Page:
In my last post I spoke about the mindset that is most likely to get you to your goals. While that’s important, you might want to know what you can actually DO to be successful. The way you eat and exercise are critical, but this post isn’t a nutrition or workout 101. Rather, it’s a list of the actions that will ensure you’re consistent with your diet and workout regimen.
Every great endeavor starts with a plan. In this case, your nutrition and workout plan comes first. Once that’s settled, you should also consider meal planning, planning around social events, and having an “emergency” plan for unexpected things that pop up. Yeah, that’s a lot of planning, but it’s much easier to get to a destination when you have directions.
- Meal planning: Pick which days you’re going to plan your meals, make your grocery list, get the groceries, and cook them. Are you going to bulk cook or spread out your cooking throughout the week? What day and what time? I used to bulk cook on Sundays and honestly, it got old after a while. Really old. If just reading this paragraph gives you a headache you can do what I do and get a meal delivery service.
- Social events: Unless you expect to be a hermit (which I don’t recommend), you’re going to find yourself in some compromising social events with rich, fatty foods and flowing booze. How are you going to deal? Some options are saving your cheat meal for the event or planning to only eat proteins and stay away from alcohol. I know firsthand it can be HARD to stay on track when faced with temptation, but having a talk with myself beforehand about my intentions greatly improves my chances of following through. The best part is that when you succeed in sticking to the plan you feel really awesome and empowered afterwards. #truth
- The unexpected: You could be running late for work and not have time for breakfast or you could’ve forgotten your lunch. There’s always a twist of fate waiting to pull you from your routine. In those cases, it helps to have a backup plan. Keep a box of protein bars or instant oatmeal in your desk or bag or pick some “safe” fast-food items ahead of time in case you need a quick meal.
Prep your meals
I mentioned meal planning above, but I want to emphasize that meal prepping is one of the most important actions in reaching a fitness or fat loss goal. Eating out all the time makes your bank account smaller and your waistline bigger. Restaurant meals are notoriously heavy, and even the healthier options tend to sneak in extra oil, butter, etc. Keep the restaurant meals to a minimum and be prepared to start making your own food. Or, like I said, get a meal delivery service. It’s a bit more expensive than buying and cooking your own food, but I will gladly pay more for convenience and extra time.
Track your intake
This one is a bit controversial, but in my opinion it makes a huge difference. It’s the number one thing I recommend when people ask me what they can do to lose weight. Some folks can change their body composition without tracking food, but they seem to be few and far between. When you’re not tracking your food you are essentially winging it, and it’s so easy to sneak in little bites that add up. And yes, weighing or measuring your food goes along with tracking. It is annoying, but it becomes second nature once you get into the swing of it.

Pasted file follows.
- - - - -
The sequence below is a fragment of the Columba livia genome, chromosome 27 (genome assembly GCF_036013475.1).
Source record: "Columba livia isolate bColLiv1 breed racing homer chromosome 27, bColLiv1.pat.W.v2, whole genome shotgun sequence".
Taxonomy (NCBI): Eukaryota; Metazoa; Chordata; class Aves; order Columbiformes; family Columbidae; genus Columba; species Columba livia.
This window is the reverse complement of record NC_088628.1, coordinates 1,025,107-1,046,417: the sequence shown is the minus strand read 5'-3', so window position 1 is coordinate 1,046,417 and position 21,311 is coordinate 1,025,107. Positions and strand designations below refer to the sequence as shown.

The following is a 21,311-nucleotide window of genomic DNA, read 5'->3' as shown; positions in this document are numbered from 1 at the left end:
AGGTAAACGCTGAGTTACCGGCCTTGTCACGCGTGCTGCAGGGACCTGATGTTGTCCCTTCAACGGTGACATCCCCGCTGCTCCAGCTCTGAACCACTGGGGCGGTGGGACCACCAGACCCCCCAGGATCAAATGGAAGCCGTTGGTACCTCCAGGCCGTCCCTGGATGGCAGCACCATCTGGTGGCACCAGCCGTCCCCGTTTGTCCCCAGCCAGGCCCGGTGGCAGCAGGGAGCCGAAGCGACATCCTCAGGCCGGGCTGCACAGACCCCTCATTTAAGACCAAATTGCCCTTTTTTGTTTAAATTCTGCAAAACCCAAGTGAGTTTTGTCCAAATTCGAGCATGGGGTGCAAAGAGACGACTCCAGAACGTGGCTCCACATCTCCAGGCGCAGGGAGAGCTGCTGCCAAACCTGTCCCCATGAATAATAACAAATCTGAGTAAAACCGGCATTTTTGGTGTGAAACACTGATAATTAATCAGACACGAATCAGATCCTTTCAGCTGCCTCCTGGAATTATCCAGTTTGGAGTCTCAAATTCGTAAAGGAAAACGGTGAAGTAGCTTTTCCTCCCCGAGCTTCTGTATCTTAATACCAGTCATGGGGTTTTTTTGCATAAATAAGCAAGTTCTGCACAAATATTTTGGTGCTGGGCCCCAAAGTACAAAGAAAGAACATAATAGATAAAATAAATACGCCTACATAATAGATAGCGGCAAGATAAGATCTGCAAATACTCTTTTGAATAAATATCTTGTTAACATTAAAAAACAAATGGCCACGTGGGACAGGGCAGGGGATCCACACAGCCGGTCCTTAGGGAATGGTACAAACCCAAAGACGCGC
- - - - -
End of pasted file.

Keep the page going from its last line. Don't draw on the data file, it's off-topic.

Logging your food really puts things into perspective. If you have no idea how many calories you are taking in or what your macros are it’s hard to make adjustments. Tracking your intake gives you concrete information to work with. It’s also an eye-opening experience when you realize how big (or little) a serving size is and how seemingly innocuous foods can add up to sabotage your goals. This is the one action that people are extremely resistant to, but just remember that it’s not something you’re going to do forever.
*My favorite app for tracking is MyFitnessPal.
Compliance is the act or process of doing what you have been asked or ordered to do. Being compliant means that you’re consistent. You put the time in, day in and day out. In the world of personal training, a client’s compliance determines how successful they will be in reaching their goal. Highly compliant clients show up on time, do all their exercises, and follow their nutrition guidelines. Low compliancy clients…well, don’t. You can get in reasonably good shape if you are at least 80% compliant. That means you’re doing what you’re supposed to at least 80% of the time. If you eat three meals a day, that means only four of your meals for the entire week should be cheats. You’ll get even better results if you’re 90% compliant. And here’s a pro tip: tracking is a great tool to determine how compliant you’re being.
Say no to the donuts in the office. Say no to dessert. And I know it sucks (at least for me, hah), but sometimes you’re going to have to say no to happy hour. It’s easy to give in to peer pressure, but you’ve got to be firm! And this becomes a lot easier when you…
Tell people what you’re up to
The more you put your intentions on blast, the more likely you are follow through. Most of us want to live up to our word, so when we tell other people about our goal or post about it on social media it automatically makes us more accountable. Not sharing your fitness goals is a form of hiding, whether it’s due to embarrassment or not wanting people in your business. But there’s no accountability in hiding. It’s too easy to get away with slipping up. Sharing what you’re up to will make life easier for you. Your friends will support you and you won’t have to constantly turn down their offers of food/drinks, etc.
As you can see, there’s a lot more to getting in shape than diet and exercise. It can seem overwhelming, but these things are all VERY do-able. Just like anything else, they’re skills that you have to develop. And I promise you, they’re not that hard to master. If you have the dedication, all the pieces will fall into place.